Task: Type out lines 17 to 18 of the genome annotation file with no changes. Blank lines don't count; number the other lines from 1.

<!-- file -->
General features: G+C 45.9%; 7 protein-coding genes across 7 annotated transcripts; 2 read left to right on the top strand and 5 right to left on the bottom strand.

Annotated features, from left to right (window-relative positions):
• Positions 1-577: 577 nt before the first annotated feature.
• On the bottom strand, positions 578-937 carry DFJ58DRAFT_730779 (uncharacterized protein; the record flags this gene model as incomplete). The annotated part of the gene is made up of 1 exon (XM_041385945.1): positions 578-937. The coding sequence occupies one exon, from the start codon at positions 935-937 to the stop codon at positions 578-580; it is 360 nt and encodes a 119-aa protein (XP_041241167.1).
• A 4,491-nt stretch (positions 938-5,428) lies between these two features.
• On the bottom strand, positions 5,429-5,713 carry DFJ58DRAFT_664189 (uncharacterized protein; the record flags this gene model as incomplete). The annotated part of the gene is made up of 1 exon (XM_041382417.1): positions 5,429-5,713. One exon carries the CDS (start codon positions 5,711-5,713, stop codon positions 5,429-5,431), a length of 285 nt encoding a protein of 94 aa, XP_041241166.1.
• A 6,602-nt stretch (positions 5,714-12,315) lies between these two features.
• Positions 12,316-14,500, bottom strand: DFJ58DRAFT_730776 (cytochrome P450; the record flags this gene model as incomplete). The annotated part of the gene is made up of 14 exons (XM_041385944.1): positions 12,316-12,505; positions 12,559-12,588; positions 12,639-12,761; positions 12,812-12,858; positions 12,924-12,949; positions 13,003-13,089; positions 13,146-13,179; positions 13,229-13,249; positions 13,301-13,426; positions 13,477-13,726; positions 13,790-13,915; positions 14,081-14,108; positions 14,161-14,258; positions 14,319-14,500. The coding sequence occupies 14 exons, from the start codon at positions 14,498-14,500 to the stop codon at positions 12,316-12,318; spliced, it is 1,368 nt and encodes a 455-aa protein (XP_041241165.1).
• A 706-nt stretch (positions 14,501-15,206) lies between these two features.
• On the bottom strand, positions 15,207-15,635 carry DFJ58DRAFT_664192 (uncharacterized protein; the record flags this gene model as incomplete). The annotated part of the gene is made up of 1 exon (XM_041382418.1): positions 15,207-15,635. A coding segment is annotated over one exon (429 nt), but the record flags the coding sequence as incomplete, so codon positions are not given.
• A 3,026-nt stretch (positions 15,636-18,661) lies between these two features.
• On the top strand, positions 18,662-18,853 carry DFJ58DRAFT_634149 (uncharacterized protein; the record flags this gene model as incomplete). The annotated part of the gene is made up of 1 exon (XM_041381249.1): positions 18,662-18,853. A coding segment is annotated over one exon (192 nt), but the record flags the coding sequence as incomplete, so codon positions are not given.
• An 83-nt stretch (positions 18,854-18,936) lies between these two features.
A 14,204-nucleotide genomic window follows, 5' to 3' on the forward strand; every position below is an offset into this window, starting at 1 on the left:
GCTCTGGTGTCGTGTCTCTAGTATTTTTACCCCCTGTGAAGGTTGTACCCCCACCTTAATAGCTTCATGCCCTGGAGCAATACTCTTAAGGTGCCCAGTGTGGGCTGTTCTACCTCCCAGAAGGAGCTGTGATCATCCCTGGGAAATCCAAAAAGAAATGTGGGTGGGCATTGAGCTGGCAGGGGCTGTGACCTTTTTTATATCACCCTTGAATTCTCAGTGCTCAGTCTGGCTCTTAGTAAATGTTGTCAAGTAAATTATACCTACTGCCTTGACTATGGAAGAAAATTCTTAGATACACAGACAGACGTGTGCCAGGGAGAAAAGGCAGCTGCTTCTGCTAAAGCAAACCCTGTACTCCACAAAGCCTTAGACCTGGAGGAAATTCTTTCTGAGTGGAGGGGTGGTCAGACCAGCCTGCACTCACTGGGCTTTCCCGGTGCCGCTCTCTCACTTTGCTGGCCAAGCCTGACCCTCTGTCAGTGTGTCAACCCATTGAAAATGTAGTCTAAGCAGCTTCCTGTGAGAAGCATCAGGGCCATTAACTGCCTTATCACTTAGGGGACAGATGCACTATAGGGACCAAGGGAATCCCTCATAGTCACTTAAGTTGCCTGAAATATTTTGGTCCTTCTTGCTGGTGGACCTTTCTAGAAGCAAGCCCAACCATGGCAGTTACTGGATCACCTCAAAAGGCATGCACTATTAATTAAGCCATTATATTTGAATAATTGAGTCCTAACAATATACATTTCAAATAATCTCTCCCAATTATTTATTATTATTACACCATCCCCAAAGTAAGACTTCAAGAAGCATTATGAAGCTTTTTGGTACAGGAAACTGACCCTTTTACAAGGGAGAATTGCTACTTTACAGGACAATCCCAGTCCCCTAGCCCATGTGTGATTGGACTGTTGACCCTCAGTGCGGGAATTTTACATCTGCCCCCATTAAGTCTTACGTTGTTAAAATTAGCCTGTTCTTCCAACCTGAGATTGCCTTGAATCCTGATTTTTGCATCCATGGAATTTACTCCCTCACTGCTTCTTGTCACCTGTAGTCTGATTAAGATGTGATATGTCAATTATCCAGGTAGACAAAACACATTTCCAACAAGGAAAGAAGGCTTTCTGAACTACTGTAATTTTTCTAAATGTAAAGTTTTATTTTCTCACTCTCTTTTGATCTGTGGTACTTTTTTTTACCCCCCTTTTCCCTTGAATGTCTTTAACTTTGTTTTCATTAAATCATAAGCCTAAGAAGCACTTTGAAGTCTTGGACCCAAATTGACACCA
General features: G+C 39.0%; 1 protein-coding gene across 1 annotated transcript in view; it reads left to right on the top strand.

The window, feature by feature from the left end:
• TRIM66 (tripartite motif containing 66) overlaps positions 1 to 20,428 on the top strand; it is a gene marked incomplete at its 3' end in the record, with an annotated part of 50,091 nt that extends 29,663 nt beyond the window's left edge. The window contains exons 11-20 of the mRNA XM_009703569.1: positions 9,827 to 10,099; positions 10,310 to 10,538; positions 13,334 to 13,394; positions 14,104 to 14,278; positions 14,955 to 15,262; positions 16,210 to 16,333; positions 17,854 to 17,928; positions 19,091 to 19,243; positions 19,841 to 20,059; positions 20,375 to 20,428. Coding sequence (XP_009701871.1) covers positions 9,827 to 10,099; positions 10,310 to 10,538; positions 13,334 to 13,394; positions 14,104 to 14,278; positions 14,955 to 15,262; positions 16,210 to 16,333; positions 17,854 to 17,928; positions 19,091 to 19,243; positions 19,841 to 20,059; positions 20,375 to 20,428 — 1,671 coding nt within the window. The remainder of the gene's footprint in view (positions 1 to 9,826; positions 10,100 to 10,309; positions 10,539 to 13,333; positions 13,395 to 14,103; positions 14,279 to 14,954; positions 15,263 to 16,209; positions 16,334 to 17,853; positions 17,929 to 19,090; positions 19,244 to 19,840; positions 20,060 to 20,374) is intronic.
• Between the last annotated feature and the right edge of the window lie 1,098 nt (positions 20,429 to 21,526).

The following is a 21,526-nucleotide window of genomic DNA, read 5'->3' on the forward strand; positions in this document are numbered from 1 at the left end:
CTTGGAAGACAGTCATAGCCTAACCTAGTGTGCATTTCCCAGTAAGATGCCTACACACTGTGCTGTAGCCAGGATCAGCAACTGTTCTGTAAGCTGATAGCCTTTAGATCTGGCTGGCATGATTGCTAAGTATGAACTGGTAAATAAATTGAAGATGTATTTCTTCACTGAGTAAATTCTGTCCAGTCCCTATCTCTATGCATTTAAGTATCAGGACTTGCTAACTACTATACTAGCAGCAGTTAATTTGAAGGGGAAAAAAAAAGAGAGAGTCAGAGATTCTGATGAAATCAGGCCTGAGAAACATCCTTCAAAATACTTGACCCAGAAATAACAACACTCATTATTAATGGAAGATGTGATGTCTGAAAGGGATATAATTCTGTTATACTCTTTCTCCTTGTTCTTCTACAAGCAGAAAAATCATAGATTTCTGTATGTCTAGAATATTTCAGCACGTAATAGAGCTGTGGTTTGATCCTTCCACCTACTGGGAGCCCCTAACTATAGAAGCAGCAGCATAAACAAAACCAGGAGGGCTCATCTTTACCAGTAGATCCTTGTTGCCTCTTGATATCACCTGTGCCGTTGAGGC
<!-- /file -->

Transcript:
The window, feature by feature from the left end:
• TRIM66 (tripartite motif containing 66) overlaps positions 1 to 20,428 on the top strand; it is a gene marked incomplete at its 3' end in the record, with an annotated part of 50,091 nt that extends 29,663 nt beyond the window's left edge. The window contains exons 11-20 of the mRNA XM_009703569.1: positions 9,827 to 10,099; positions 10,310 to 10,538; positions 13,334 to 13,394; positions 14,104 to 14,278; positions 14,955 to 15,262; positions 16,210 to 16,333; positions 17,854 to 17,928; positions 19,091 to 19,243; positions 19,841 to 20,059; positions 20,375 to 20,428. Coding sequence (XP_009701871.1) covers positions 9,827 to 10,099; positions 10,310 to 10,538; positions 13,334 to 13,394; positions 14,104 to 14,278; positions 14,955 to 15,262; positions 16,210 to 16,333; positions 17,854 to 17,928; positions 19,091 to 19,243; positions 19,841 to 20,059; positions 20,375 to 20,428 — 1,671 coding nt within the window. The remainder of the gene's footprint in view (positions 1 to 9,826; positions 10,100 to 10,309; positions 10,539 to 13,333; positions 13,395 to 14,103; positions 14,279 to 14,954; positions 15,263 to 16,209; positions 16,334 to 17,853; positions 17,929 to 19,090; positions 19,244 to 19,840; positions 20,060 to 20,374) is intronic.